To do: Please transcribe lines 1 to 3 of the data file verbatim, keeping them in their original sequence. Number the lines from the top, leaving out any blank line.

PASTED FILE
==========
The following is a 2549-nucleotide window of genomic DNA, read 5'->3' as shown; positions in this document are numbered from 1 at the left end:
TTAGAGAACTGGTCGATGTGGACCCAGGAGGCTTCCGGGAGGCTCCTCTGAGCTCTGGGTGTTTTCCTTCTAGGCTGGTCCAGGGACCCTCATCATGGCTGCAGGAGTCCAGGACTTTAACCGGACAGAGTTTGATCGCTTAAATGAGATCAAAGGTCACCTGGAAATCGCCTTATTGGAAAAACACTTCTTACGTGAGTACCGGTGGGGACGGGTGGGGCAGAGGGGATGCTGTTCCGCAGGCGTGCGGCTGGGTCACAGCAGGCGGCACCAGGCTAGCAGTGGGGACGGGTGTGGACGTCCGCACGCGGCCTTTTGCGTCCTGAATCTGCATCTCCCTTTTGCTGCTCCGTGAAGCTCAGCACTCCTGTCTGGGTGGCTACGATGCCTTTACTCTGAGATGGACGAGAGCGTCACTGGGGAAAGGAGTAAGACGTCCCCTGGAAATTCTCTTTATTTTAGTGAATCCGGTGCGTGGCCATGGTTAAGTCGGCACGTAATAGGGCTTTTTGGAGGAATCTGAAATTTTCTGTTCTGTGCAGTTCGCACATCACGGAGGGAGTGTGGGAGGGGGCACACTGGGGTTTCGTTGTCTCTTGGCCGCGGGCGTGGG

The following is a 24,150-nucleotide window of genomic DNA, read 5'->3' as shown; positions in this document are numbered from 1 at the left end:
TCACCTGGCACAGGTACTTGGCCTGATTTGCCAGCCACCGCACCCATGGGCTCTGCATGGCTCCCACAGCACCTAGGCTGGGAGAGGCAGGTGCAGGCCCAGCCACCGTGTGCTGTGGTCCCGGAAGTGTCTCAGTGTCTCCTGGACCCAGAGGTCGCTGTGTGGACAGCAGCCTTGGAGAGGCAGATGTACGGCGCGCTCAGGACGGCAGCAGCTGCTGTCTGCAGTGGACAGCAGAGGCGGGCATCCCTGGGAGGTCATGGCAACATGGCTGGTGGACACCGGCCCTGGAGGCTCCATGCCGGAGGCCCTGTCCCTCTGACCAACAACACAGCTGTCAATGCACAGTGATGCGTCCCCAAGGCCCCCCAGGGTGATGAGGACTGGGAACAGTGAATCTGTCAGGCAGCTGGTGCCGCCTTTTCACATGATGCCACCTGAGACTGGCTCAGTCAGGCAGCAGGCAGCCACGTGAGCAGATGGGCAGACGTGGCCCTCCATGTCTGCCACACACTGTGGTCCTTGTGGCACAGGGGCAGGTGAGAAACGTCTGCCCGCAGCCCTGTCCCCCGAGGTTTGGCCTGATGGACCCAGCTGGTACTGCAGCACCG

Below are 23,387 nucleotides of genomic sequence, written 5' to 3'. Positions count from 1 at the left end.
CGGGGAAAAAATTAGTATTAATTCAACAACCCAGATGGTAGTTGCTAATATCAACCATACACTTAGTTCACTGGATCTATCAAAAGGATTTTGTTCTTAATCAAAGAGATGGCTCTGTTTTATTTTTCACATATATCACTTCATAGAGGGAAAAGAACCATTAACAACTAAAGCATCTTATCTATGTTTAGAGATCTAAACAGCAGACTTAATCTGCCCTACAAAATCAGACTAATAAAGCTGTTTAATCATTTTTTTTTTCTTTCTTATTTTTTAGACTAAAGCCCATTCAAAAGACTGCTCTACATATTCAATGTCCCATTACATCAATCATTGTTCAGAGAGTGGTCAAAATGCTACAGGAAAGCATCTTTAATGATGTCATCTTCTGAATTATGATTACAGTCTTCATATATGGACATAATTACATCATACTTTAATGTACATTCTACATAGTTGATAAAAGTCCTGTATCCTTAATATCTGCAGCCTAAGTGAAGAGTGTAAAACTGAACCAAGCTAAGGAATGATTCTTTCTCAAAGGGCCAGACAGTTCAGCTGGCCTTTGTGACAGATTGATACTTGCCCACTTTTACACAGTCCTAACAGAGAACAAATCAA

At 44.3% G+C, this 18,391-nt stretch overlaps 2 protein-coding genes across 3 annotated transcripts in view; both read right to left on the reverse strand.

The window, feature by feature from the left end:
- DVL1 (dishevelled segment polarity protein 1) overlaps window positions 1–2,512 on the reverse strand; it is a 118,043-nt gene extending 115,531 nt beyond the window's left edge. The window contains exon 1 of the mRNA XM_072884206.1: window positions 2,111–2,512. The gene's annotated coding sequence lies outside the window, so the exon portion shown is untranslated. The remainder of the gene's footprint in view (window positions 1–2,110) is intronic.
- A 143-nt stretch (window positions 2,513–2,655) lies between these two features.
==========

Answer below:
The following is a 2549-nucleotide window of genomic DNA, read 5'->3' as shown; positions in this document are numbered from 1 at the left end:
TTAGAGAACTGGTCGATGTGGACCCAGGAGGCTTCCGGGAGGCTCCTCTGAGCTCTGGGTGTTTTCCTTCTAGGCTGGTCCAGGGACCCTCATCATGGCTGCAGGAGTCCAGGACTTTAACCGGACAGAGTTTGATCGCTTAAATGAGATCAAAGGTCACCTGGAAATCGCCTTATTGGAAAAACACTTCTTACGTGAGTACCGGTGGGGACGGGTGGGGCAGAGGGGATGCTGTTCCGCAGGCGTGCGGCTGGGTCACAGCAGGCGGCACCAGGCTAGCAGTGGGGACGGGTGTGGACGTCCGCACGCGGCCTTTTGCGTCCTGAATCTGCATCTCCCTTTTGCTGCTCCGTGAAGCTCAGCACTCCTGTCTGGGTGGCTACGATGCCTTTACTCTGAGATGGACGAGAGCGTCACTGGGGAAAGGAGTAAGACGTCCCCTGGAAATTCTCTTTATTTTAGTGAATCCGGTGCGTGGCCATGGTTAAGTCGGCACGTAATAGGGCTTTTTGGAGGAATCTGAAATTTTCTGTTCTGTGCAGTTCGCACATCACGGAGGGAGTGTGGGAGGGGGCACACTGGGGTTTCGTTGTCTCTTGGCCGCGGGCGTGGG

The following is a 24,150-nucleotide window of genomic DNA, read 5'->3' as shown; positions in this document are numbered from 1 at the left end: